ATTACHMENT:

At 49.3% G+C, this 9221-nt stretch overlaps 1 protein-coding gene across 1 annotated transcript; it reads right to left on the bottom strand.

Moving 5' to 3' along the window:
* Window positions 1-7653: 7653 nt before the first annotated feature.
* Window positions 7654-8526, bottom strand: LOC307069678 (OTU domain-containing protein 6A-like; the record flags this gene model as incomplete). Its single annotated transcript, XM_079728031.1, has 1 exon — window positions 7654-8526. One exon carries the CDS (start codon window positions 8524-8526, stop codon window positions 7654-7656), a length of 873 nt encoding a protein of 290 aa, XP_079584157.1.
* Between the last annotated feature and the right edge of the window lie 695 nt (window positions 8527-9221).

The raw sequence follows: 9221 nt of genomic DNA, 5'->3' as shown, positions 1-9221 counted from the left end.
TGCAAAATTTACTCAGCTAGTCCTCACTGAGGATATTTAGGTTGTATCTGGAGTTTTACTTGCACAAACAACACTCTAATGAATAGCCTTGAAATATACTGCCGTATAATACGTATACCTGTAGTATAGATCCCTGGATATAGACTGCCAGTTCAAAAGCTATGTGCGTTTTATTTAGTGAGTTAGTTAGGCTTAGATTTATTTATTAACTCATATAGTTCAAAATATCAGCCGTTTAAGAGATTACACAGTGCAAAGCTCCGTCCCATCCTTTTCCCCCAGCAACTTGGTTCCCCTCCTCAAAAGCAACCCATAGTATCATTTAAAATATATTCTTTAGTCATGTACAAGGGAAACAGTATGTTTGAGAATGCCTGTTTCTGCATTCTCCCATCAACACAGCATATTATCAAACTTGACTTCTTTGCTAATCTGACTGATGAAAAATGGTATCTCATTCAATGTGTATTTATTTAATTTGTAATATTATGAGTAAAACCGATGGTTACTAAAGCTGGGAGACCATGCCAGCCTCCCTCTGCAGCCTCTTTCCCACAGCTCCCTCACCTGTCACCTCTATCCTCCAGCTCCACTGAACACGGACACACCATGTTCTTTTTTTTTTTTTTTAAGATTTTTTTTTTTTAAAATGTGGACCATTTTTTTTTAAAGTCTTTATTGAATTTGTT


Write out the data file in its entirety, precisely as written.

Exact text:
At 49.3% G+C, this 9221-nt stretch overlaps 1 protein-coding gene across 1 annotated transcript; it reads right to left on the bottom strand.

Moving 5' to 3' along the window:
* Window positions 1-7653: 7653 nt before the first annotated feature.
* Window positions 7654-8526, bottom strand: LOC307069678 (OTU domain-containing protein 6A-like; the record flags this gene model as incomplete). Its single annotated transcript, XM_079728031.1, has 1 exon — window positions 7654-8526. One exon carries the CDS (start codon window positions 8524-8526, stop codon window positions 7654-7656), a length of 873 nt encoding a protein of 290 aa, XP_079584157.1.
* Between the last annotated feature and the right edge of the window lie 695 nt (window positions 8527-9221).

The raw sequence follows: 9221 nt of genomic DNA, 5'->3' as shown, positions 1-9221 counted from the left end.
TGCAAAATTTACTCAGCTAGTCCTCACTGAGGATATTTAGGTTGTATCTGGAGTTTTACTTGCACAAACAACACTCTAATGAATAGCCTTGAAATATACTGCCGTATAATACGTATACCTGTAGTATAGATCCCTGGATATAGACTGCCAGTTCAAAAGCTATGTGCGTTTTATTTAGTGAGTTAGTTAGGCTTAGATTTATTTATTAACTCATATAGTTCAAAATATCAGCCGTTTAAGAGATTACACAGTGCAAAGCTCCGTCCCATCCTTTTCCCCCAGCAACTTGGTTCCCCTCCTCAAAAGCAACCCATAGTATCATTTAAAATATATTCTTTAGTCATGTACAAGGGAAACAGTATGTTTGAGAATGCCTGTTTCTGCATTCTCCCATCAACACAGCATATTATCAAACTTGACTTCTTTGCTAATCTGACTGATGAAAAATGGTATCTCATTCAATGTGTATTTATTTAATTTGTAATATTATGAGTAAAACCGATGGTTACTAAAGCTGGGAGACCATGCCAGCCTCCCTCTGCAGCCTCTTTCCCACAGCTCCCTCACCTGTCACCTCTATCCTCCAGCTCCACTGAACACGGACACACCATGTTCTTTTTTTTTTTTTTTAAGATTTTTTTTTTTTAAAATGTGGACCATTTTTTTTTAAAGTCTTTATTGAATTTGTT